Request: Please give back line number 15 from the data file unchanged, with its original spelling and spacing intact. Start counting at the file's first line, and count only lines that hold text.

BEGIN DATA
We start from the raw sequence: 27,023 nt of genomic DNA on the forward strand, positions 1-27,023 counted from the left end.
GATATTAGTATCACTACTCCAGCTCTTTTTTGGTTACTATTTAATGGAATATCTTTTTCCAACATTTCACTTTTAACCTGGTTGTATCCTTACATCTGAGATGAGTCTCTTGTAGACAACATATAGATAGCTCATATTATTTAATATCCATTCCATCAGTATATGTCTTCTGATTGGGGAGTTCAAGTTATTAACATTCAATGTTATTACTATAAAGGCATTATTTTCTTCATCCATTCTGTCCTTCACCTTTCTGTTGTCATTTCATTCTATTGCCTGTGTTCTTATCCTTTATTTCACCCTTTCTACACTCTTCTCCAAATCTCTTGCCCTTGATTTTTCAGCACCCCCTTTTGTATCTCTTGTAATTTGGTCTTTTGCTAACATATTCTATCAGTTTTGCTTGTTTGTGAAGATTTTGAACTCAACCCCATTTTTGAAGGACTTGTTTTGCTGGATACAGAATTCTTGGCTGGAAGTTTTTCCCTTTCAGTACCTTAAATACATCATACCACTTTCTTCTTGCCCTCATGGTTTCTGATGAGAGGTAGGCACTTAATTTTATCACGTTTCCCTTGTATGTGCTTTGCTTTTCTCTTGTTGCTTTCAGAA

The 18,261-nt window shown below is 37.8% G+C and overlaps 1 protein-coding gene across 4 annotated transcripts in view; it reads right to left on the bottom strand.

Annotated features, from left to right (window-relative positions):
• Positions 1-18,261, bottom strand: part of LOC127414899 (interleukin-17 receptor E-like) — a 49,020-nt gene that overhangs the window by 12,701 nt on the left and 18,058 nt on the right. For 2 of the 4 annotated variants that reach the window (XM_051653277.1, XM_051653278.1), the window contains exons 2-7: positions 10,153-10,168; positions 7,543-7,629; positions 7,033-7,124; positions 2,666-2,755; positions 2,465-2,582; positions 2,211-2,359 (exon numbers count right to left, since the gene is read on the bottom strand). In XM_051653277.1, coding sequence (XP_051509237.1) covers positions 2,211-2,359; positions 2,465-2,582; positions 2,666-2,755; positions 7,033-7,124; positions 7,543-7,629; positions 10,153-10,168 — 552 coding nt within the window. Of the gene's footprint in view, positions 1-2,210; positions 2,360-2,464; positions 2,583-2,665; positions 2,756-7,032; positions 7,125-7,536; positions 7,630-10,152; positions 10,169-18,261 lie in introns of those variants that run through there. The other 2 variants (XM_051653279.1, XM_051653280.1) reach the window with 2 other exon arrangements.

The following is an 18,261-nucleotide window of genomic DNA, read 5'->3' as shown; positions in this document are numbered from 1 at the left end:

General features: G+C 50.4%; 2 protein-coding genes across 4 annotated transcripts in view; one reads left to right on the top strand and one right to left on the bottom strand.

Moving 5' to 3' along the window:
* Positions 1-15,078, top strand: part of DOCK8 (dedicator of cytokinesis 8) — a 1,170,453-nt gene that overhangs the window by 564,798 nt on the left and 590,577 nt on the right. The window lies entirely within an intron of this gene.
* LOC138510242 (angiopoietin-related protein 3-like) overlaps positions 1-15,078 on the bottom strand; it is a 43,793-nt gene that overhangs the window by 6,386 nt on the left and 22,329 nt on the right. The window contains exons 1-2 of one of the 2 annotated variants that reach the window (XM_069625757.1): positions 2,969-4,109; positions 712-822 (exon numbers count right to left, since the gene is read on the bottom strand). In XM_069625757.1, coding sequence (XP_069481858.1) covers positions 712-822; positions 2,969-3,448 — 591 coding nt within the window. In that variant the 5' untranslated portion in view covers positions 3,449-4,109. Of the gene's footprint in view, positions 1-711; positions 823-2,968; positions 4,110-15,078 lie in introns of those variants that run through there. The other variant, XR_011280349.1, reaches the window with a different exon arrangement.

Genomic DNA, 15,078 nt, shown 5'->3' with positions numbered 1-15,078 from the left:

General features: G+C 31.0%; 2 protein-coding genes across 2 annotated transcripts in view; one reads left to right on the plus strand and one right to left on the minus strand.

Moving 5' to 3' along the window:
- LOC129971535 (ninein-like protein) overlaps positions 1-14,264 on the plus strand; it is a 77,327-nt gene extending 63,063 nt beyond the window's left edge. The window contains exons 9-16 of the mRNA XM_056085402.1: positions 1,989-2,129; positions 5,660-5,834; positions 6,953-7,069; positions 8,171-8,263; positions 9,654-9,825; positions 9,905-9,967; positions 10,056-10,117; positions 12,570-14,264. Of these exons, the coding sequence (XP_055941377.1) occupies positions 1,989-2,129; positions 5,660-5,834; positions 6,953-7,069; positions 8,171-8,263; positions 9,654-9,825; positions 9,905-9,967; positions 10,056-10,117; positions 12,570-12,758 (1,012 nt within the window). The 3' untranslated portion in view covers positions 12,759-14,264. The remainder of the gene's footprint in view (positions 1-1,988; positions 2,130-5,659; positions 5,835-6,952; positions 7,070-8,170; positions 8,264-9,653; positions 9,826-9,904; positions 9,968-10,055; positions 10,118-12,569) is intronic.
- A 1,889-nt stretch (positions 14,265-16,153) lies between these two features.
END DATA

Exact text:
- A 1,889-nt stretch (positions 14,265-16,153) lies between these two features.